Families of Polish crash victims seek answers in Germany

27th September 2010, Comments 0 comments

More than 100 relatives of victims of a Polish tourist bus crash that killed 13 people arrived in Germany Monday, many still unaware if their loved ones were alive or dead.

Investigators from Germany and Poland were working together to uncover the cause of the deadly collision Sunday south of Berlin between a car and the coach bringing 47 passengers and two drivers back from Spain.

Police spokesman Jens Quitschke said only one of the 13 fatalities had been identified, leaving most families in the dark as to the fate of their loved ones.

Around 120 relatives arrived in Germany in the late morning, Quitschke said, a larger group than had initially been announced.

A Polish embassy spokeswoman, Kinga Wustinger, said they arrived on two buses in the town of Koenigs Wusterhausen on Berlin's southeastern rim where police set up an information centre after Sunday's accident.

Soon after, they fanned out to 15 hospitals where victims are being treated and identified.

"They want to find out what condition their family members are in," Wustinger told AFP.

"At this point, there are no questions about who is to blame or who bears responsibility. That may come later."

A car collided with the Polish coach on a rain-soaked motorway, causing the bus to lose control and crash into bridge pillars in the deadliest traffic accident in Germany this year.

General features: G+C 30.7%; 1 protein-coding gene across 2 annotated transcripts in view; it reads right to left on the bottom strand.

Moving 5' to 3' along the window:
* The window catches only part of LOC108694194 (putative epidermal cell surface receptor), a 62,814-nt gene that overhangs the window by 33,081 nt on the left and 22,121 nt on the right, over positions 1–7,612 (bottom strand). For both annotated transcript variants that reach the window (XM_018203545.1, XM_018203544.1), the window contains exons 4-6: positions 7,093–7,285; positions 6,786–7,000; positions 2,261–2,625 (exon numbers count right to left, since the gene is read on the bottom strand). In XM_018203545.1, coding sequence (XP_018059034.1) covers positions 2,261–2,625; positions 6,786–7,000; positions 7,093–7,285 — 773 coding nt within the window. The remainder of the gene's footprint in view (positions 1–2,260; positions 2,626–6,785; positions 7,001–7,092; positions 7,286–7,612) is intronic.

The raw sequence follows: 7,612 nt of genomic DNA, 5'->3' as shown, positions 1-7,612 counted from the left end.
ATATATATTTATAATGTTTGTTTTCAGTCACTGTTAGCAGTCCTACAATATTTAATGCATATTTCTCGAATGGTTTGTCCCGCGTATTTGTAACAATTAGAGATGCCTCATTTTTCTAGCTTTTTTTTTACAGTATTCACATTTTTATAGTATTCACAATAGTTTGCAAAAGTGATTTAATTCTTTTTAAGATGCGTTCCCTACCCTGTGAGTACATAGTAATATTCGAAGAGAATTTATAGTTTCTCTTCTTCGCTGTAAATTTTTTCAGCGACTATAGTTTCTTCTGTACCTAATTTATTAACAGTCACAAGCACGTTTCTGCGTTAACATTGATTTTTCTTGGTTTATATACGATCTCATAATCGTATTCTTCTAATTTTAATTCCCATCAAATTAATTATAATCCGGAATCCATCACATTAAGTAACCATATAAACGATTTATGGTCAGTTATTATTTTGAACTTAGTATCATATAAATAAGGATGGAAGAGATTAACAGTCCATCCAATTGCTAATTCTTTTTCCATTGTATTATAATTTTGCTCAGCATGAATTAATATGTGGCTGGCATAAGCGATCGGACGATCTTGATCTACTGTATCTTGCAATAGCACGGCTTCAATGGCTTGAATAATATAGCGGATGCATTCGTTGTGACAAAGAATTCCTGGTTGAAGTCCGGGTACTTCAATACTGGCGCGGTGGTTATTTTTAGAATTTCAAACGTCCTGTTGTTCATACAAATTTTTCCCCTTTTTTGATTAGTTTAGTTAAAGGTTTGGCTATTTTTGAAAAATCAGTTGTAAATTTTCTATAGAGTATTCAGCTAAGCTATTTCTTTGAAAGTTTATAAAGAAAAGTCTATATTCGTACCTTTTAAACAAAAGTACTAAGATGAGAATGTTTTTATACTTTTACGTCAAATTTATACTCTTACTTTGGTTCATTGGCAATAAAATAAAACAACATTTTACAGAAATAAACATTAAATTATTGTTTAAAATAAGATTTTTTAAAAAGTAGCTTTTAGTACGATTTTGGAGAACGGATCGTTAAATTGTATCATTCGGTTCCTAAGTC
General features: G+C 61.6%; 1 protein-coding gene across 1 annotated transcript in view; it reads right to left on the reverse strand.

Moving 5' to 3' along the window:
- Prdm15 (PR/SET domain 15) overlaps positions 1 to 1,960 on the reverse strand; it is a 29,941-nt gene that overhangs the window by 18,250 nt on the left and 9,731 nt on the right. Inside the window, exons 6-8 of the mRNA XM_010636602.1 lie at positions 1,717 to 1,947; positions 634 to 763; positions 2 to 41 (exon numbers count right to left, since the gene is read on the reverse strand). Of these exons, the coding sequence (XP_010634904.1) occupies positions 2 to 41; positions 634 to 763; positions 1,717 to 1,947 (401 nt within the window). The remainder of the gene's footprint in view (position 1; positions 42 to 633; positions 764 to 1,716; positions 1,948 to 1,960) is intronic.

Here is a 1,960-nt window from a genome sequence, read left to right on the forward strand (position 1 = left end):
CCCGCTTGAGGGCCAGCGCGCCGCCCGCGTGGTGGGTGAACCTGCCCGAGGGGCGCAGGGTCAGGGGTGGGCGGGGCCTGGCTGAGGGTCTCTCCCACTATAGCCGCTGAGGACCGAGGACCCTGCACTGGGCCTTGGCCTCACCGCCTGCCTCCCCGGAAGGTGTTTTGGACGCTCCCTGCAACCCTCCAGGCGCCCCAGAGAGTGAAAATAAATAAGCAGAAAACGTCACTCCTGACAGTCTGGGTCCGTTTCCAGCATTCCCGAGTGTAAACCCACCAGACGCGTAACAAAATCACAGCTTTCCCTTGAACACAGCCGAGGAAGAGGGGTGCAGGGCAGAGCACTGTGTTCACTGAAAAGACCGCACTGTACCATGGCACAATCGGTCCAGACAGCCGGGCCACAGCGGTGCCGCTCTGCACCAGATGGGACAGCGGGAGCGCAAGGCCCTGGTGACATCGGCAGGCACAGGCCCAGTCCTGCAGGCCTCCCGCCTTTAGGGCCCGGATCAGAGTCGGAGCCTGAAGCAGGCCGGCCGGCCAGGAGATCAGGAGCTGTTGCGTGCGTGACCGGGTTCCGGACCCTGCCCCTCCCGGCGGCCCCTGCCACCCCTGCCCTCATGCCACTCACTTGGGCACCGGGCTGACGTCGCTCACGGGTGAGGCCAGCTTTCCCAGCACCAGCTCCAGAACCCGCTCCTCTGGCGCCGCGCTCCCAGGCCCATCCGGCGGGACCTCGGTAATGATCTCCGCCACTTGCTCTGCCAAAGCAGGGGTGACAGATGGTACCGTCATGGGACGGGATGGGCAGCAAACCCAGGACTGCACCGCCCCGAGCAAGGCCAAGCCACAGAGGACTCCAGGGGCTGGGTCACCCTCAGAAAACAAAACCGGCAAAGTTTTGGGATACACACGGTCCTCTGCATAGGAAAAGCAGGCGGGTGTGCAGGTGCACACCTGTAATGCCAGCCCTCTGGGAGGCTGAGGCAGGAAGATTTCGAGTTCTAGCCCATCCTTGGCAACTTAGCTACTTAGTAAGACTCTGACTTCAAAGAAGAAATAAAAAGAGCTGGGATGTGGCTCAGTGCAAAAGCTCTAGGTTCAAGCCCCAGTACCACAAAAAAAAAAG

The trip was organised by the forest service of the town of Zlocieniec in northwestern Poland, the TVN24 Polish television station reported.

The car, a Mercedes, was driven by a 37-year-old woman who was seriously injured in the accident, according to media reports.

A police spokesman said that the car spun out of control at around 10:00 am (0800 GMT) as it joined the A10 motorway from the A113 not far from Berlin's Schoenefeld airport, south of the capital.

After colliding with the coach, the car ended up in a drainage ditch under the bridge.

Pieces of metal and glass littered the ground beside the grey coach, which had its windshield and windows along one side shattered. Three people were reportedly flung from the bus upon impact and their bodies were recovered from the motorway.

It had been raining most of the night and morning, and investigators were examining whether the crash was weather-related.

Six people injured have left hospital, police said. Thirty-two were still in treatment, with eight in a critical condition.

"Of the 20 people who were slightly injured, six have been released and returned home on a bus supplied by the embassy," said police spokeswoman Bettina Schramm.

Polish Prime Minister Donald Tusk arrived at the scene Sunday evening to speak with survivors, then returned to Warsaw.

Chancellor Angela Merkel offered her condolences during a meeting at the Polish embassy and promised that Germany would do everything it could to save the lives of the injured, a government spokesman said.

"Our thoughts are with the families and the Polish people," Merkel told reporters.

Official buildings in the Brandenburg region surrounding Berlin lowered their flags to half-mast in honour of the victims, the state interior ministry said.

© 2010 AFP

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